From Wikipedia, the free encyclopedia - View original article

Jump to: navigation, search
"WOP" redirects here. For other uses, see WOP (disambiguation).

Wop is a pejorative slur used to describe Italians, or people from Italy.[1]

It originated between 1910 and 1915 in the United States. According to Merriam-Webster, its first known use was in 1908.[2] The commonly accepted etymology is that it originates from a southern Italian dialect term guappo, meaning thug, derived from the Spanish term guapo, meaning handsome, via dialectical French, meaning ruffian or pimp.[3] This also has roots in the Latin vappa, meaning wine gone flat.[2]

This theory holds that the term was brought to the U.S. by early Southern Italian immigrants from the region of Campania, who named those suspected to belonging to the Guapparia "Guappi", in a similar fashion Sicilian people used the term "Mafiosi".[citation needed] Widely used in Chicago where most immigrants from Campania settled,[citation needed] it was confused by non-Italian people to indicate Southern Italians in general, like the word "paesano".

Another theory is that the term WOP is originally from an acronym that stood for "With Out Papers". Many of the immigrants that came to Ellis Island in the '20s had to be separated into waiting areas because they lacked documentation. There came to be so many of them that the letters W.O.P. was written onto their shirts or their bare skin to identify them. Since many of these immigrants were Italian at the time, the term WOP came to be used as a racial slur about them.[citation needed]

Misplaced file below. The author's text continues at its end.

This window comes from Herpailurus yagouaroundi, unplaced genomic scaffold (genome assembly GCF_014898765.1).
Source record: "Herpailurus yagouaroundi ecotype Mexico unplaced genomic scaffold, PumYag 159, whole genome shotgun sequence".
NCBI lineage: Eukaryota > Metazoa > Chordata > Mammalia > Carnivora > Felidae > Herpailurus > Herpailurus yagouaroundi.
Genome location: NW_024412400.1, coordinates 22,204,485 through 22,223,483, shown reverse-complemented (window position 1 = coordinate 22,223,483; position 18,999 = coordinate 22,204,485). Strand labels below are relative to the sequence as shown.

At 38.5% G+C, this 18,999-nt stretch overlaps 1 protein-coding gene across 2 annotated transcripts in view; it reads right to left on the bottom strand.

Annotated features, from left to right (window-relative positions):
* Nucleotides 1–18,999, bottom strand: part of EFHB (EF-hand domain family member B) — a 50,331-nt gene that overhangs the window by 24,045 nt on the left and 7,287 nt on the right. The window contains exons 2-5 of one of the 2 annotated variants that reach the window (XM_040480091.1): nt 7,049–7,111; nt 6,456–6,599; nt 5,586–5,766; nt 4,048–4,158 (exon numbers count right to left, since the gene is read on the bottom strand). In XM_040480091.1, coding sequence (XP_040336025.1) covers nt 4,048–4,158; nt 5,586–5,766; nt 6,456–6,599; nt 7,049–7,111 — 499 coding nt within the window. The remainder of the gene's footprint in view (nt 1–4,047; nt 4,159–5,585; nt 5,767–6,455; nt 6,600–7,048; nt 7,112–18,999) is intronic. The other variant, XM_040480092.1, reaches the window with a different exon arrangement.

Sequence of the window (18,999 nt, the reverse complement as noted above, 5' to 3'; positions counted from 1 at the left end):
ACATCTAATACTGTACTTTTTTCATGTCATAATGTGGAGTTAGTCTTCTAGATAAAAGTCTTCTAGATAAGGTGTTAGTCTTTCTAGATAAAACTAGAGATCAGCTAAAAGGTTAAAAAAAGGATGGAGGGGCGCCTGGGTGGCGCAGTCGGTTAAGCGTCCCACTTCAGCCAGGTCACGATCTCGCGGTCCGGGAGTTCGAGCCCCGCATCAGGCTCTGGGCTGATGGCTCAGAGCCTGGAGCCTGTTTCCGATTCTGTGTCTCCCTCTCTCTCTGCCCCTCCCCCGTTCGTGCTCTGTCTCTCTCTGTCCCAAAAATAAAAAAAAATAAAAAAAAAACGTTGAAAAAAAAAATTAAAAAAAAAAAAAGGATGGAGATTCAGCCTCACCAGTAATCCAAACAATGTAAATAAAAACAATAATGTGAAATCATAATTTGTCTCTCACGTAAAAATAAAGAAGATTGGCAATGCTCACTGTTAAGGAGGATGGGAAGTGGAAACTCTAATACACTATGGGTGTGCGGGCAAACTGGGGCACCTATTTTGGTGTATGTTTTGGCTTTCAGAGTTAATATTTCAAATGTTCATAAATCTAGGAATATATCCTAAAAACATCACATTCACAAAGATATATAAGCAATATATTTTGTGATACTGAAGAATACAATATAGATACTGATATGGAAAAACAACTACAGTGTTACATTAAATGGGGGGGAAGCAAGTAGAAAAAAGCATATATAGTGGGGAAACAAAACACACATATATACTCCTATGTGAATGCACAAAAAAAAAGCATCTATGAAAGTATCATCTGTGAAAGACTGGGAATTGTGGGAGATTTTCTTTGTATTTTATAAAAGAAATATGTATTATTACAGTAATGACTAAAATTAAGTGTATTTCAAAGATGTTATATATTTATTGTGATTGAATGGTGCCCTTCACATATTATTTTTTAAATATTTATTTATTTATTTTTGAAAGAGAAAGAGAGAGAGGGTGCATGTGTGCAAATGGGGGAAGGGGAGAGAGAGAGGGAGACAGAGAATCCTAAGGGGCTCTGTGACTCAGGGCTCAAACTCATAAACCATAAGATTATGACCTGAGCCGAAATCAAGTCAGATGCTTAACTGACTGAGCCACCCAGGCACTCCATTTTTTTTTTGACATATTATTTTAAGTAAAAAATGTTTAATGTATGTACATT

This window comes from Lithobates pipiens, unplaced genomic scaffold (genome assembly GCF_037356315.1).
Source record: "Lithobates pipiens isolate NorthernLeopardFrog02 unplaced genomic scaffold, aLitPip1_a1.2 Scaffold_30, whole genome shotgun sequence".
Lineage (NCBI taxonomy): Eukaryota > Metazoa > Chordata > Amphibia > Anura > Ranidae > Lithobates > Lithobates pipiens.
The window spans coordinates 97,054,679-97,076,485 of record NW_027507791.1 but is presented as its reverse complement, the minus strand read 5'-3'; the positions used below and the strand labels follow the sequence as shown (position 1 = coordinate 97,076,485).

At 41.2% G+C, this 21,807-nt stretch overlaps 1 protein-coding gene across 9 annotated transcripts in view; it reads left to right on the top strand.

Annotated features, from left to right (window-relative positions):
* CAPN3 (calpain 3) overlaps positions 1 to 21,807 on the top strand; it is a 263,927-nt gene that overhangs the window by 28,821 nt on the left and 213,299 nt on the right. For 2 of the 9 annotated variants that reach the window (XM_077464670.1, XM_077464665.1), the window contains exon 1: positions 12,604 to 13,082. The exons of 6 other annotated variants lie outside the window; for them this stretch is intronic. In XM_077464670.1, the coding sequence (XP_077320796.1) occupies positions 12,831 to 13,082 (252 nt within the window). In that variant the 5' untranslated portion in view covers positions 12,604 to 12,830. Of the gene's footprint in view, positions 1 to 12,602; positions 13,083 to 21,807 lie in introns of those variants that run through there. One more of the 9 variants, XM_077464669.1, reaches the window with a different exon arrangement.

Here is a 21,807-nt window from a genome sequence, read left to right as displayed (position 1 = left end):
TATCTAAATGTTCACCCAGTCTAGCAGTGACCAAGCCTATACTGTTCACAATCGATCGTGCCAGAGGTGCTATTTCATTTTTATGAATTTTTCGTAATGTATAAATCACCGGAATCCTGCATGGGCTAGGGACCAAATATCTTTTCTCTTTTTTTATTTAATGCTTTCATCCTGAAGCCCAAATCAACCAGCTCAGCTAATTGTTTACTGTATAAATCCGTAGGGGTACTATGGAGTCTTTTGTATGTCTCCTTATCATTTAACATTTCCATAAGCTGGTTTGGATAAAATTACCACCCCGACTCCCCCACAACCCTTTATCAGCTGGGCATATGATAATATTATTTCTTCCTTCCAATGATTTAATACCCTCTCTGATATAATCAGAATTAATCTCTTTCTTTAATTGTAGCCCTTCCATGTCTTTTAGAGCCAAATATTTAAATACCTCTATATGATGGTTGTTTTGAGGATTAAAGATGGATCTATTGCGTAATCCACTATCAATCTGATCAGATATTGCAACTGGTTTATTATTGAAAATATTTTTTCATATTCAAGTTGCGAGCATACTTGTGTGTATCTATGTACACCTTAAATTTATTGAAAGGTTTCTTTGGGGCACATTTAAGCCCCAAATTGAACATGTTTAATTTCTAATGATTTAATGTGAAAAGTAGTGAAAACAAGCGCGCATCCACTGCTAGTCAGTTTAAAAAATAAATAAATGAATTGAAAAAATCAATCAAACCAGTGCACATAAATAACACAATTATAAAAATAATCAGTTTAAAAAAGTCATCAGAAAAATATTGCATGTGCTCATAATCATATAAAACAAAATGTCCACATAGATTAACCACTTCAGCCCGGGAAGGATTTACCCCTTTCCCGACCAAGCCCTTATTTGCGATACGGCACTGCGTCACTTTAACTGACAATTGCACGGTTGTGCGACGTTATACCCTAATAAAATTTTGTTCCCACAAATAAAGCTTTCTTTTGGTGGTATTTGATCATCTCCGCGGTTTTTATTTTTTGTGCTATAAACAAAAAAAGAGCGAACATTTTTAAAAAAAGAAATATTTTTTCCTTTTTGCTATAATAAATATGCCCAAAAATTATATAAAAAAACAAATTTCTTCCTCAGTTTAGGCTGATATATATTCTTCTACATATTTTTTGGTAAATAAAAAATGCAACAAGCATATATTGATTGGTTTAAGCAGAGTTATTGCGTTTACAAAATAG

Although the history of the word wop is not entirely certain, it can be found in various forms throughout popular culture. One example is the bar fight scene in the film From Here to Eternity.[4] During the Watergate scandal, President Richard Nixon referred to United States District Court Judge John Sirica as a "gol' darn wop."[5]

See also[edit]


  1. ^ Embury, Stuart P. (2006). "Chapter One: The Early Years". The Art and Life of Luigi Lucioni. Embury Publishing Company. pp. 1 -4.
  2. ^ a b http://www.merriam-webster.com/dictionary/wop
  3. ^ http://dictionary.reference.com/browse/wop
  4. ^ Peter Bondanella (2005). Hollywood Italians: Dagos, Palookas, Romeos, Wise Guys, and Sopranos. Continuum International Publishing Group. p. 36. ISBN 978-0-8264-1757-2. 
  5. ^ http://www.newspapers.com/newspage/11978612/